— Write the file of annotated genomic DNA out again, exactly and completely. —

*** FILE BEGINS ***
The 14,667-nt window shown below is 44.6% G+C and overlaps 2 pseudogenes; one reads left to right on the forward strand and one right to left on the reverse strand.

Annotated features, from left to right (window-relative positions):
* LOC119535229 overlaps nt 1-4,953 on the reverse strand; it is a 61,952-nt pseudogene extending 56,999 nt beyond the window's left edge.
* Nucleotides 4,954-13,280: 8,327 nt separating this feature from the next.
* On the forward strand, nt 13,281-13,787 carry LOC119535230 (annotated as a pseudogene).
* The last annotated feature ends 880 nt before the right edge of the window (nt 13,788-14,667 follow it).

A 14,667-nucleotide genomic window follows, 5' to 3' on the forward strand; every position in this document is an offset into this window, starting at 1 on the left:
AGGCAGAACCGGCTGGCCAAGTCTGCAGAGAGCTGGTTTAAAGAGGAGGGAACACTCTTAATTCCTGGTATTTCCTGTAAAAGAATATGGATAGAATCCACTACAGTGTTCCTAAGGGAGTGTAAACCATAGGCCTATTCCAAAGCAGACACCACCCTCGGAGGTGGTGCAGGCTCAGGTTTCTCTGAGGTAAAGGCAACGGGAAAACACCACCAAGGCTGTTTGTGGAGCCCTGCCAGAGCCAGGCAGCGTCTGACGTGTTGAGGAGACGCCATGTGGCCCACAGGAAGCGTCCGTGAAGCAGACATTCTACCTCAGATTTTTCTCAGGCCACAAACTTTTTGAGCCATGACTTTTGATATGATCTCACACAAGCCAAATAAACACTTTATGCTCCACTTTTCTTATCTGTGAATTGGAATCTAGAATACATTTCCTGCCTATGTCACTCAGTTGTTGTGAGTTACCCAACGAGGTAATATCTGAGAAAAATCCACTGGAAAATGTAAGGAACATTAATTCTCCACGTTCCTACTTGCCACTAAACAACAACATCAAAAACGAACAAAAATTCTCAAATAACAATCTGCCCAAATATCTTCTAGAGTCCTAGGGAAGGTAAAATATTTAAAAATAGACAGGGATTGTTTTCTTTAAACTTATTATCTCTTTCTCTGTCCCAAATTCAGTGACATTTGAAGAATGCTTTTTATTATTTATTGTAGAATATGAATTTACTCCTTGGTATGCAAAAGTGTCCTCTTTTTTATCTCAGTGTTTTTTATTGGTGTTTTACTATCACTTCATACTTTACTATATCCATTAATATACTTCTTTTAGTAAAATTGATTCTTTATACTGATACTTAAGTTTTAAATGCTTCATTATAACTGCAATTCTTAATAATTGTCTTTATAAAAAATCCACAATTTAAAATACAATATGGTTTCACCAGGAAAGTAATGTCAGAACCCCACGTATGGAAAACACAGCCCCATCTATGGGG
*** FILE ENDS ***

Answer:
The 14,667-nt window shown below is 44.6% G+C and overlaps 2 pseudogenes; one reads left to right on the forward strand and one right to left on the reverse strand.

Annotated features, from left to right (window-relative positions):
* LOC119535229 overlaps nt 1-4,953 on the reverse strand; it is a 61,952-nt pseudogene extending 56,999 nt beyond the window's left edge.
* Nucleotides 4,954-13,280: 8,327 nt separating this feature from the next.
* On the forward strand, nt 13,281-13,787 carry LOC119535230 (annotated as a pseudogene).
* The last annotated feature ends 880 nt before the right edge of the window (nt 13,788-14,667 follow it).

A 14,667-nucleotide genomic window follows, 5' to 3' on the forward strand; every position in this document is an offset into this window, starting at 1 on the left:
AGGCAGAACCGGCTGGCCAAGTCTGCAGAGAGCTGGTTTAAAGAGGAGGGAACACTCTTAATTCCTGGTATTTCCTGTAAAAGAATATGGATAGAATCCACTACAGTGTTCCTAAGGGAGTGTAAACCATAGGCCTATTCCAAAGCAGACACCACCCTCGGAGGTGGTGCAGGCTCAGGTTTCTCTGAGGTAAAGGCAACGGGAAAACACCACCAAGGCTGTTTGTGGAGCCCTGCCAGAGCCAGGCAGCGTCTGACGTGTTGAGGAGACGCCATGTGGCCCACAGGAAGCGTCCGTGAAGCAGACATTCTACCTCAGATTTTTCTCAGGCCACAAACTTTTTGAGCCATGACTTTTGATATGATCTCACACAAGCCAAATAAACACTTTATGCTCCACTTTTCTTATCTGTGAATTGGAATCTAGAATACATTTCCTGCCTATGTCACTCAGTTGTTGTGAGTTACCCAACGAGGTAATATCTGAGAAAAATCCACTGGAAAATGTAAGGAACATTAATTCTCCACGTTCCTACTTGCCACTAAACAACAACATCAAAAACGAACAAAAATTCTCAAATAACAATCTGCCCAAATATCTTCTAGAGTCCTAGGGAAGGTAAAATATTTAAAAATAGACAGGGATTGTTTTCTTTAAACTTATTATCTCTTTCTCTGTCCCAAATTCAGTGACATTTGAAGAATGCTTTTTATTATTTATTGTAGAATATGAATTTACTCCTTGGTATGCAAAAGTGTCCTCTTTTTTATCTCAGTGTTTTTTATTGGTGTTTTACTATCACTTCATACTTTACTATATCCATTAATATACTTCTTTTAGTAAAATTGATTCTTTATACTGATACTTAAGTTTTAAATGCTTCATTATAACTGCAATTCTTAATAATTGTCTTTATAAAAAATCCACAATTTAAAATACAATATGGTTTCACCAGGAAAGTAATGTCAGAACCCCACGTATGGAAAACACAGCCCCATCTATGGGG